US 6101222 A Abstract A scene change detector sums the correlation maximum values of correlation surfaces produced by a motion vector determining circuit (2) across a current image and compares this with a threshold value (Thres) to detect scene changes. A statistical analysis of signals (V.sub.x, V.sub.y, Y) representing the current image may be made and a resulting value differentiated. Peaks in this differentiated value represent scene changes. Finally, rapid changes in the number of valid vectors found in a motion analysis of a current image may also be used to indicate a scene change.
Claims(6) 1. Apparatus for detecting a scene change in a sequence of images, said apparatus comprising:
(i) a correlation surface calculating circuit for calculating a plurality of correlation surfaces, each correlation surface representing image correlation between a search block of image data within a current image and portions of a temporally adjacent image displaced by differing displacement vectors from said search block; (ii) a correlation maximum detecting circuit responsive to said correlation surfaces calculated by said correlation surface calculating circuit for identifying correlation maximum points within said correlation surfaces corresponding to maximum image correlation between current image and said temporally adjacent image; (iii) an image correlation quality circuit responsive to correlation values indicative of correlation associated with said correlation maximum points for said current image for generating an image correlation quality value indicative of the degree of correlation between said current image and said temporally adjacent image; and (iv) a comparator for comparing said image correlation quality value with a predetermined threshold value to generate a scene change signal in response to said image correlation quality value being indicative of less correlation between said current image and said adjacent image than represented by said threshold value. 2. Apparatus as claimed in claim 1, wherein said image correlation quality circuit comprises a mean value circuit for determining a mean value of said correlation values for said correlation maximum points for said current image, said image correlation quality value being determined in dependence upon said mean value.
3. Apparatus as claimed in claim 1, wherein said image correlation quality circuit comprises a median value circuit that determines a median value of said image correlation quality values determined for a group of images surrounding said current image, said median value being subtracted from said image correlation quality value for said current image to yield a median corrected value, said median corrected value then being used as said image correlation quality value for said current image.
4. Apparatus as claimed in claim 1, wherein said image correlation quality circuit comprises a differentiating circuit that differentiates said image correlation quality value to yield a differentiated value, said differentiated value then being used as said image correlation quality value.
5. Apparatus as claimed in claim 1 comprising a video image library for which said scene change signals are used to generate markers for scene changes within video image material stored in said video image library.
6. A method of detecting a scene change in a sequence of images, said method comprising the steps of:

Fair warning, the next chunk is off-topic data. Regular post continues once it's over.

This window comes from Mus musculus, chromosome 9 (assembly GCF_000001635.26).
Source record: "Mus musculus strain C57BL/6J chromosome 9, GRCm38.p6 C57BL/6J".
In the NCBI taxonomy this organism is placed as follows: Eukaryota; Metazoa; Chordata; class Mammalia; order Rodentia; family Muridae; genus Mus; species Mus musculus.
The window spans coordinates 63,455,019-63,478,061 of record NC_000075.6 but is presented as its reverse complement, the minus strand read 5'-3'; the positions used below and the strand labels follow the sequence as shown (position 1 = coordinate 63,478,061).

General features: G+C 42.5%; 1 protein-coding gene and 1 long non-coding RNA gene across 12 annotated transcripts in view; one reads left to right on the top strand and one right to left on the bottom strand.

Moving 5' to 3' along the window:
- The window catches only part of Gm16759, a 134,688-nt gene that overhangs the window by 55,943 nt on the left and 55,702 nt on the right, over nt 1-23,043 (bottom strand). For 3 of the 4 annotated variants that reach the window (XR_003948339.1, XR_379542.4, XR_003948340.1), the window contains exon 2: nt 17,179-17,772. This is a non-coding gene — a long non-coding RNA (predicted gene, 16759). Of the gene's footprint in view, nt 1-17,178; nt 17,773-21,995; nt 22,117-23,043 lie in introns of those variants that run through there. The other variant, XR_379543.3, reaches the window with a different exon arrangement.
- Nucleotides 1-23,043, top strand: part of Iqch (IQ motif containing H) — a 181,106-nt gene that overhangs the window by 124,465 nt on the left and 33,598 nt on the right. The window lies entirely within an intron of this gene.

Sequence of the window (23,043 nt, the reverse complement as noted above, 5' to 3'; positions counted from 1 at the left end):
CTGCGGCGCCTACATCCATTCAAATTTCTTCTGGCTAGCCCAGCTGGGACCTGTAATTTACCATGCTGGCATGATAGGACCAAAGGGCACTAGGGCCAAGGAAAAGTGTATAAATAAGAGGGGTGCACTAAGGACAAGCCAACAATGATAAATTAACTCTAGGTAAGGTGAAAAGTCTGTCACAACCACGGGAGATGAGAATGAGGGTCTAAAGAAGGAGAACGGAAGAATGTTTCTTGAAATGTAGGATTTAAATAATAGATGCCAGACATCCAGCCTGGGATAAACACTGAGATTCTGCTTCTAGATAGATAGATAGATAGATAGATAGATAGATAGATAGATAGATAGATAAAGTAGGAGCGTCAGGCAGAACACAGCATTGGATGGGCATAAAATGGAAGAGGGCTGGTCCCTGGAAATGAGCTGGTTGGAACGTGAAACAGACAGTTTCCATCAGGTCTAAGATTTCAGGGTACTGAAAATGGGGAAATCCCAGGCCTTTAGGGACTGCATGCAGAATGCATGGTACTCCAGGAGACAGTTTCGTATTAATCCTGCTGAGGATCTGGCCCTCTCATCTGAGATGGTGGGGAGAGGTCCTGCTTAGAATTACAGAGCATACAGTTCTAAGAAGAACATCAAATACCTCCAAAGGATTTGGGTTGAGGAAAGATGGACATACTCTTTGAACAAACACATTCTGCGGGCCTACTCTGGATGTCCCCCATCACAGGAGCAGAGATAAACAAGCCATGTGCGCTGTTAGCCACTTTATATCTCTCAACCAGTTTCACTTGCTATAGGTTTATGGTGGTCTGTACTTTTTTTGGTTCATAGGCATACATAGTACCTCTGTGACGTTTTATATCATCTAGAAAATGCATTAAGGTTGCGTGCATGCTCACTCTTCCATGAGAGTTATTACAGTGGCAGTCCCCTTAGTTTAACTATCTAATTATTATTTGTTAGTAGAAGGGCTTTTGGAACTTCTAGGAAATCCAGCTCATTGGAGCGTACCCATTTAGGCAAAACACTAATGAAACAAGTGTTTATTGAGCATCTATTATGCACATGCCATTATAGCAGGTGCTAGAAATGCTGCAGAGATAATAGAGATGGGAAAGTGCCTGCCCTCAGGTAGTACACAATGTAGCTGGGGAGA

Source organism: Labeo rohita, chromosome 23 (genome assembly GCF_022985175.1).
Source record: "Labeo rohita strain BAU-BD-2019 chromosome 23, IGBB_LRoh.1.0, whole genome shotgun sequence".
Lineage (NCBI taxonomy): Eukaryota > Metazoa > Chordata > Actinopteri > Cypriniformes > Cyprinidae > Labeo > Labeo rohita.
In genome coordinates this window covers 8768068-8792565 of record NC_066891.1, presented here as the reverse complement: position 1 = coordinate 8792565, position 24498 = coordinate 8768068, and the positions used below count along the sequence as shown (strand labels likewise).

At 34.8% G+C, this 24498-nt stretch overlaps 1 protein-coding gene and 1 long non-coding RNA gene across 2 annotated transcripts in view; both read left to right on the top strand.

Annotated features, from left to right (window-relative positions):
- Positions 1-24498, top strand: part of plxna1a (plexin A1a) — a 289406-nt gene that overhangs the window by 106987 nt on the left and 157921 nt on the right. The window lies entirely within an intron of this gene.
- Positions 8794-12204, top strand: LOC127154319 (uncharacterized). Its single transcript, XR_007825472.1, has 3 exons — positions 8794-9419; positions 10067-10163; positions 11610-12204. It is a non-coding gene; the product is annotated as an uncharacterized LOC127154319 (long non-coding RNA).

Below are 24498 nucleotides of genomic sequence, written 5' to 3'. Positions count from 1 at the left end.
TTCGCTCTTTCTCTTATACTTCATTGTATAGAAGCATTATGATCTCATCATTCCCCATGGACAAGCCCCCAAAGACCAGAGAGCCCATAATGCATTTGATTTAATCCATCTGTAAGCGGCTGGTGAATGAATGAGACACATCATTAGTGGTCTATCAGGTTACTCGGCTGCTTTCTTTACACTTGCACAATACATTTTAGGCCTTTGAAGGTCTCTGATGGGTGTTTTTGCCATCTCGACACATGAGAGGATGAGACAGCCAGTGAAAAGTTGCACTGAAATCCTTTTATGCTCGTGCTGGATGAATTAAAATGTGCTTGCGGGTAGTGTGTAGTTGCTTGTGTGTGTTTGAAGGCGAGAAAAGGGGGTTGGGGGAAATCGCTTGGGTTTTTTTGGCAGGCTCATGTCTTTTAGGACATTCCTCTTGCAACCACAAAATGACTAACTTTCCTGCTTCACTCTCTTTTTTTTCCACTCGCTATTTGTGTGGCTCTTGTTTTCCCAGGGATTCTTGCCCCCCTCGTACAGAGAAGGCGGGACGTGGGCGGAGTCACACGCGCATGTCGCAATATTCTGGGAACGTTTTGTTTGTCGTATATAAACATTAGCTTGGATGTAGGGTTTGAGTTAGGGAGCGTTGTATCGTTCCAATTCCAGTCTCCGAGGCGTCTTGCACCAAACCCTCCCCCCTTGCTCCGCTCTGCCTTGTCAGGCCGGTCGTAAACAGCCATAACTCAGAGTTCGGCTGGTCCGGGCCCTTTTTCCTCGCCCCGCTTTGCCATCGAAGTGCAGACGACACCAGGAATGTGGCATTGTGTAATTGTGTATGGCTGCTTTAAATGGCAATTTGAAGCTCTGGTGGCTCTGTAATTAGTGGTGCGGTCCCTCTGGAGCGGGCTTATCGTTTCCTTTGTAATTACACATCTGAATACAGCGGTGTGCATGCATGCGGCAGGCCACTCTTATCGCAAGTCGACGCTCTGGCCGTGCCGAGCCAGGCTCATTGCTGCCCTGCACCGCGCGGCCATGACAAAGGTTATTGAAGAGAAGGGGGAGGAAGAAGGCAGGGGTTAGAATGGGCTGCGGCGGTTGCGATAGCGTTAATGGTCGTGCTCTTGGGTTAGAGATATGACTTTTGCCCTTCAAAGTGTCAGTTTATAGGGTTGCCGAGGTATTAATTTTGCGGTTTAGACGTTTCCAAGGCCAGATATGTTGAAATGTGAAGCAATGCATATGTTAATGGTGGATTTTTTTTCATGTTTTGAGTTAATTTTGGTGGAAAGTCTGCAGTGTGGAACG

(i) calculating a plurality of correlation surfaces, each correlation surface representing image correlation between a search block of image data within a current image and portions of a temporally adjacent image displaced by differing displacement vectors from said search block; (ii) identifying correlation maximum points within said correlation surfaces corresponding to maximum image correlation between current image and said temporally adjacent image; (iii) in response to correlation values indicative of correlation associated with said correlation maximum points for said current image, generating an image correlation quality value indicative of the degree of correlation between said current image and said temporally adjacent image; and (iv) comparing said image correlation quality value with a predetermined threshold value to generate a scene change signal in response to said image correlation quality value being indicative of less correlation between said current image and said adjacent image than represented by said threshold value. Description 1. Field of the Invention This invention relates to the field of video image processing. More particularly, this invention relates to detecting scene changes within a sequence of images. 2. Description of the Prior Art There are a variety of reasons for which one may wish to detect scene changes. An example is to generate markers within a video image library. In reality the only truly definitive scene change detection is found by the perception of a user identifying changes in the scene activity, such as subject or context changes, and marking these points. However, such a perceptual technique is not realistic for machine implementation which requires a non-perceptual basis. FIG. 1 of the accompanying drawings illustrates adjacent image fields in differing circumstances. If the pixel values in respective corresponding positions in the two fields are subtracted from one another, then an error signal field is produced. As shown in the top pair of fields of FIG. 1, when the fields are identical, the error signal field is zero throughout. Between the middle pair of fields a scene change has occurred. In this case, the error signal field is significantly non-zero throughout a large portion. In the bottom pair of fields, the scene is the same, but considerable motion has occurred. In this case, a simple subtraction of the respective pixel values within the fields yields an error signal field with sizable non-zero areas. In order to overcome the problem of detecting scene changes in images with considerable motion, as illustrated by the bottom two fields in FIG. 1, it is possible to use motion compensation techniques. FIG. 2 of the accompanying drawings illustrates such a technique. Motion compensated video signal processing is known (for example see British published patent application GB-A-2263602). When the motion between adjacent fields has been identified, then the later of the fields may be back projected to the time of the earlier of the fields and then the pixel values subtracted to produce an error signal that is compensated for the motion. A problem with this technique is that a disadvantageously large amount of processing capacity is required by such motion compensated video processing systems making them complex and expensive. An object of the invention is to address this problem. Viewed from one aspect the present invention provides apparatus for detecting a scene change in a sequence of images, said apparatus comprising: (i) a correlation surface calculating circuit for calculating a plurality of correlation surfaces, each correlation surface representing image correlation between a search block of image data within a current image and portions of a temporally adjacent image displaced by differing displacement vectors from said search block; (ii) a correlation maximum detecting circuit responsive to said correlation surfaces calculated by said correlation surface calculating circuit for identifying correlation maximum points within said correlation surfaces corresponding to maximum image correlation between current image and said temporally adjacent image; (iii) an image correlation quality circuit responsive to correlation values indicative of correlation associated with said correlation maximum points for said current image for generating an image correlation quality value indicative of the degree of correlation between said current image and said temporally adjacent image; and (iv) a comparator for comparing said image correlation quality value with a predetermined threshold value to generate a scene change signal in response to said image correlation quality value being indicative of less correlation between said current image and said adjacent image than represented by said threshold value. The present invention recognises and exploits that a considerable decrease in complexity and expense over a full motion compensated video processing system is possible when one is only interested in scene change detection. More particularly, when a correlation surface for a search block is calculated and a point of maximum correlation identified (which may be a minimum value point in the correlation surface), then the value of the correlation surface at the point of maximum correlation represents the contribution to the error signal field that would be made if the motion vector associated with that point of maximum correlation were applied to each pixel within the search block and then subtracted from the temporarily adjacent field. Thus, the sum of the values of the error signal field may be derived by summing the values of the correlation surfaces at the points of maximum correlation and then this summed value compared with a threshold level to determine whether or not there has been sufficient motion compensated change in the image content to be classified as a scene change. This technique advantageously reduces the amount of hardware required and accordingly the cost of the scene change detector. It will be appreciated that the image correlation quality circuit may process the correlation surface values associated with the correlation maximum points in a number of different ways to produce an image correlation quality value. As mentioned above, these correlation values may be summed to produce the total of the error signal within the field. However, it is convenient to provide embodiments in which said image correlation quality circuit comprises a mean value circuit for determining a mean value of said correlation values for said correlation maximum points for said current image, said image correlation quality value being determined in dependence upon said mean value. In order to improve the resistance of the scene change detecting technique to image noise, in preferred embodiments of the invention said image correlation quality circuit comprises a median value circuit that determines a median value of said image correlation quality values determined for a group of images surrounding said current image, said median value being subtracted from said image correlation quality value for said current image to yield a median corrected value, said median corrected value then being used as said image correlation quality value for said current image. Noise resistance may be further improved in embodiments in which said image correlation quality circuit comprises a differentiating circuit that differentiates said image correlation quality value to yield a differentiated value, said differentiated value then being used as said image correlation quality value. The scene change detector may be used in various ways, but is particularly suited for use to generate markers for scene changes within a video image library. Viewed from another aspect the present invention provides a method of detecting a scene change in a sequence of images, said method comprising the steps of: (i) calculating a plurality of correlation surfaces, each correlation surface representing image correlation between a search block of image data within a current image and portions of a temporally adjacent image displaced by differing displacement vectors from said search block; (ii) identifying correlation maximum points within said correlation surfaces corresponding to maximum image correlation between current image and said temporally adjacent image; (iii) in response to correlation values indicative of correlation associated with said correlation maximum points for said current image, generating an image correlation quality value indicative of the degree of correlation between said current image and said temporally adjacent image; and (iv) comparing said image correlation quality value with a predetermined threshold value to generate a scene change signal in response to said image correlation quality value being indicative of less correlation between said current image and said adjacent image than represented by said threshold value. Viewed from a further aspect the present invention provides apparatus for detecting a scene change in a sequence of images, each pixel of an image having a plurality of signal values associated with said pixel, said apparatus comprising: (i) a plurality of signal characteristic determining circuits, each signal characteristic determining circuit being responsive to one of said signal values representing a current image to generate a signal characteristic value for said current image; (ii) a plurality of differentiating circuits, each differentiating circuit being responsive to rate of change between images of a respective signal characteristic value to generate a rate of characteristic change signal; (iii) a combining circuit for combining said plurality of rate of characteristic change signals to generate an interimage characteristic change value; (iv) a comparator for comparing said interimage characteristic change signal with a predetermined threshold value and generating a scene change signal if said interimage characteristic change signal exceeds said threshold signal. It has been found that an advantageously simple and inexpensive scene change detector may be formed by monitoring a plurality of the signals that together represent a current image to produce a signal characteristic value representative of the signal being monitored throughout the whole of the current image, differentiating that signal value to determine its rate of change and then combining a plurality of such rate of change determinations for different signals of the current image to determine an overall value representative of the change within the current image from the previous image. This overall characteristic can then be compared with a threshold to determine whether or not a scene change has occurred. It has been found that the characteristics of a signal that are particularly suited to monitoring in this way are the motion vectors associated with an image and the luminance value. The statistical analysis that is performed upon such signals to provide a value representative of them throughout the entire current image have been found to be the determination of a mean and the determination of a standard deviation. Viewed from a further aspect the invention provides a method of detecting a scene change in a sequence of images, each pixel of an image having a plurality of signal values associated with said pixel, said method comprising the steps of: (i) generating a plurality of signal characteristic values for said current image; (ii) in response to rate of change between images of respective signal characteristic values, generating a plurality of rate of characteristic change signals; (iii) combining said plurality of rate of characteristic change signals to generate an interimage characteristic change value; (iv) comparing said interimage characteristic change signal with a predetermined threshold value and generating a scene change signal if said interimage characteristic change signal exceeds said threshold signal. Viewed from another aspect the invention provides apparatus for detecting a scene change in a sequence of images, said apparatus comprising: (i) a correlation surface calculating circuit for calculating a plurality of correlation surfaces, each correlation surface representing image correlation between a search block of image data within a current image and portions of a temporally adjacent image displaced by differing displacement vectors from said search block; (ii) a valid vector test circuit responsive to said plurality of correlation surfaces for determining for each correlation surface whether a ratio of a mean value of said correlation surface to a value representing maximum correlation within said correlation surface passes a valid vector threshold test; (iii) a counter for counting a total valid vectors number of correlation surfaces within said image for which said valid vector test is passed; and (iv) a comparator for comparing said total of valid vectors number with a predetermined threshold number and generating a scene change signal if said total of valid vectors number is less than said predetermined threshold number. A further technique that has been found able to reliably detect scene changes and yet require a relatively simple and inexpensive amount of hardware is one in which the vectors identified with the correlation surfaces are subject to a relatively straight forward validity test by comparing the correlation surface value at the correlation maximum point with the mean value of the correlation surface and then the total number of valid vectors for the current image counted and compared with a threshold value. Viewed from a further aspect the present invention provides a method of detecting a scene change in a sequence of images, said method comprising the steps of: (i) calculating a plurality of correlation surfaces, each correlation surface representing image correlation between a search block of image data within a current image and portions of a temporally adjacent image displaced by differing displacement vectors from said search block; (ii) in response to said plurality of correlation surfaces, determining for each correlation surface whether a ratio of a mean value of said correlation surface to a value representing maximum correlation within said correlation surface passes a valid vector threshold test; (iii) counting a total valid vectors number of correlation surfaces within said image for which said valid vector test is passed; and (iv) comparing said total of valid vectors number with a predetermined threshold number and generating a scene change signal if said total of valid vectors number is less than said predetermined threshold number. FIG. 3 illustrates an embodiment of a scene change detector based upon the principle of accumulating the correlation surface values at points of maximum correlation across a current image. An MPEG encoder 2 in the form of an application specific integrated circuit (ASIC) is supplied uncoded input image data 4 and outputs encoded image data 6. Such MPEG encoders 2 are known and commercially available. As part of its operation, the MPEG encoder 2 determines correlation surfaces so as to be able to identify motion vectors. The MPEG encoder 2 is modified to output the values of the correlation surface at the points of maximum correlation. In this embodiment, these points are minimums in the correlation surface. The correlation minimums are supplied to an accumulator 8 which sums them across the entire current image (field or frame). The correlation surfaces are determine for a search block displaced by differing amounts. The current image is broken down into such search blocks and when all of them have been processed a new field signal is issued that triggers a comparator 10 to subtract the accumulated value in the accumulator 8 from a threshold value. If the accumulated value is greater than the threshold value (indicating poor correlation in the current image to the field to which it is being motion compensated) then a new scene signal is issued. FIG. 4 illustrates the results of the operation of the embodiment of FIG. 3. The accumulated correlation minima values are displayed on the vertical axis and the frame number along the horizontal axis. As can be seen, the accumulated minima value shows rapid increases in its value at various positions along the horizontal axis. These rapid increases are associated with scene changes where poor correlation between the current image and the previous image is obtained. In using a thresholding technique such as the present technique, the degree of noise within the signal being observed is a significant, potentially performance limiting, factor. In order to reduce the amount of noise the median value determining circuit illustrated in FIG. 5 may be used. This circuit comprises a plurality of one field delay elements 12 between which the accumulated minima values are passed. Considering the current field to be field F3, this is analyzed in comparison to a group of fields including itself, the two preceding fields and the two succeeding fields. The values for this group of fields are all supplied to a median selector 14 that picks the median value from them. This median value is then supplied to a subtracter 16 which subtracts the median value from the value for the current field. The median corrected output is then supplied to the comparator 10. Noise reduction may also be achieved by differentiating the value. FIG. 6 illustrates a differentiating circuit. In this circuit a one field delay element 18 receives a current field F2 at its input and outputs a previously field value F1. These values are supplied to a subtracter 20 which performs the operation F2-F1. The output of the subtracter 20 represents the rate of change of the value concerned over the time interval of one field. In order to be more useful for thresholding purposes, this differentiated signal is passed through an absolute value circuit 22 that determines its modulus irrespective of sign and then outputs this to the comparator 10. FIG. 7 illustrates results obtained using the circuits of FIGS. 5 and 6. It can be seen that the base level of the signal is much reduced (i.e. the noise level is reduced) allowing the threshold for scene change detection to be made lower so enabling the scene change detector to identify more subtle scene changes than otherwise. FIG. 8 illustrates a second embodiment of the invention. In this embodiment an MPEG encoder 24 outputs in parallel the horizontal vector components (V.sub.x) and the vertical vector components (V.sub.y) determined at each point within the current image together with the luminance value for that point. These values output from the MPEG encoder 24 are fed to an evaluating circuit 26 that performs a statistical type analysis upon them to produce an overall signal value characteristic of the rate of change of the nature of the current image. This output of the evaluating circuit 26 is supplied to a comparator 28 where it is subtracted from a threshold value. If the output of the evaluating circuit 26 is greater than the threshold value, then a scene change signal is issued. FIG. 9 illustrates the evaluating circuit 26 in more detail. The horizontal vector components (V.sub.x) are supplied in parallel to a mean value determining circuit 30 and a standard deviation value determining circuit 32. The outputs of these respective circuits are then fed to delay elements 34 and subtracters 36 that serve to produce a differential of them between fields. The output of the subtracters 36 representing the rate of change of the statistical parameters are squared and subject to a scaling factor by three way multipliers 38. In the same way that the horizontal vector components (V.sub.x) are subject to the above processing, this also takes place for the vertical vector components (V.sub.y) and the luminance signal (Y). The differentiated statistical values having been squared and scaled (using respective scaling values as appropriate) are together fed to an adder 40. The adder 40 sums all of its input signals and supplies its output to a square root determining circuit 42 whose output is in turn supplied to the comparator 28. FIG. 10 illustrates the derivatives of the mean values of the horizontal and vertical vector components as well as the derivative of the mean scene luminance. FIG. 11 illustrates the magnitude of a combined signal value taking account of the mean horizontal vector, the mean vertical vector, the mean scene luminance and the standard deviation of these signals. More particularly, each of these parameters is found, differentiated with respect to time, squared and then summed together (the luminance values being divided by 6 for scaling) to yield a summed value that is then square rooted. This particular mathematical combination has been found to produce reasonable results, but other mathematical parameters and indeed signal characteristics may be selected and analyzed. FIG. 12 schematically illustrates a correlation surface. In this schematic illustration a minimum value of the surface represents a point of maximum correlation. It is the minimum values that are summed in the first embodiment discussed above. If the images being analyzed are subject to only motion and no other changes, then accurate motion vectors may be determined. A characteristic of the correlation surfaces produced in such circumstances is that the peaks within them are narrow and high. Thus, a measure of the reliability of the motion vectors identified in a correlation surface may be made by determining the ratio of the depth of the correlation minimum point to the average value of the correlation surface. This is a relatively simple validity test and more sophisticated tests are known, but would be impractical in a scene change detector whose primary role is not to perform motion compensated processing. FIG. 13 illustrates an MPEG encoder 44 which in this case outputs the correlation values of the correlation surface as it is generated together with a signal indicating when each new search block is reached. A vector testing circuit 46 analyses these signals and counts the number of valid vectors within the current image. The number of valid vectors is compared using a comparator 48 with a threshold value. If the number of valid vectors is less than the threshold value, then this indicates that there is poor correlation between the current image and the image with which it is being compared by the MPEG encoder and accordingly a new scene signal is generated. FIG. 14 illustrates the vector testing circuit 46 in more detail. The correlation values of the correlation surface are supplied in parallel to a mean value determining circuit 50, a comparator 52 and a latch 54. The mean value determining circuit 50 determines the mean value of the correlation surface value across each correlation surface as a whole (i.e. between new block signals). The comparator 52 and the latch 54 together serve to record the lowest value within the correlation surface. At the end of each correlation surface, a divider 56 determines the ratio of the correlation surface minimum to its mean value and outputs this to a comparator 58. This ratio is compared to a predetermined ratio indicative of a valid vector and a good/bad vector signal generated accordingly. The number of good vectors detected is counted by a counter 60 and at the end of the current image this value is output to the comparator 48. FIG. 15 illustrates the number of valid vectors for a sequence of image frames. The peaks in these results represent scene changes that may be detected using a thresholding test. Whilst the above three embodiments have been separately described, it will be appreciated that they may be synergistically combined to provide more reliable scene detection. Although illustrative embodiments of the invention have been described in detail herein with reference to the accompanying drawings, it is to be understood that the invention is not limited to those precise embodiments, and that various changes and modifications can be effected therein by one skilled in the art without departing from the scope and spirit of the invention as defined by the appended claims. The above and other objects, features and advantages of the invention will be apparent from the following detailed description of illustrative embodiments which is to be read in connection with the accompanying drawing in which: FIG. 1 illustrates various scene change scenarios; FIG. 2 illustrates motion compensation between two temporally adjacent fields and their comparison; FIG. 3 illustrates a first embodiment of a scene change detector; FIG. 4 illustrates the variation in accumulated minima values between frames; FIG. 5 illustrates a median value compensation circuit; FIG. 6 illustrates a differentiation circuit; FIG. 7 illustrates results obtained using the noise reduction circuits of FIGS. 5 and 6; FIG. 8 illustrates a second embodiment of a scene change detector; FIG. 9 illustrates in more detail an overall image characteristic signal determining circuit; FIG. 10 illustrates the derivative of differing signal characteristics determined in accordance with the embodiment of FIG. 8; FIG. 11 illustrates a combined signal derived from those of FIG. 10; FIG. 12 illustrates a correlation surface; FIG. 13 illustrates a third embodiment of a scene change detector; FIG. 14 illustrates a valid vector test circuit; and FIG. 15 illustrates the results of the application of the embodiment of FIGS. 13 and 14 to a sequence of images. 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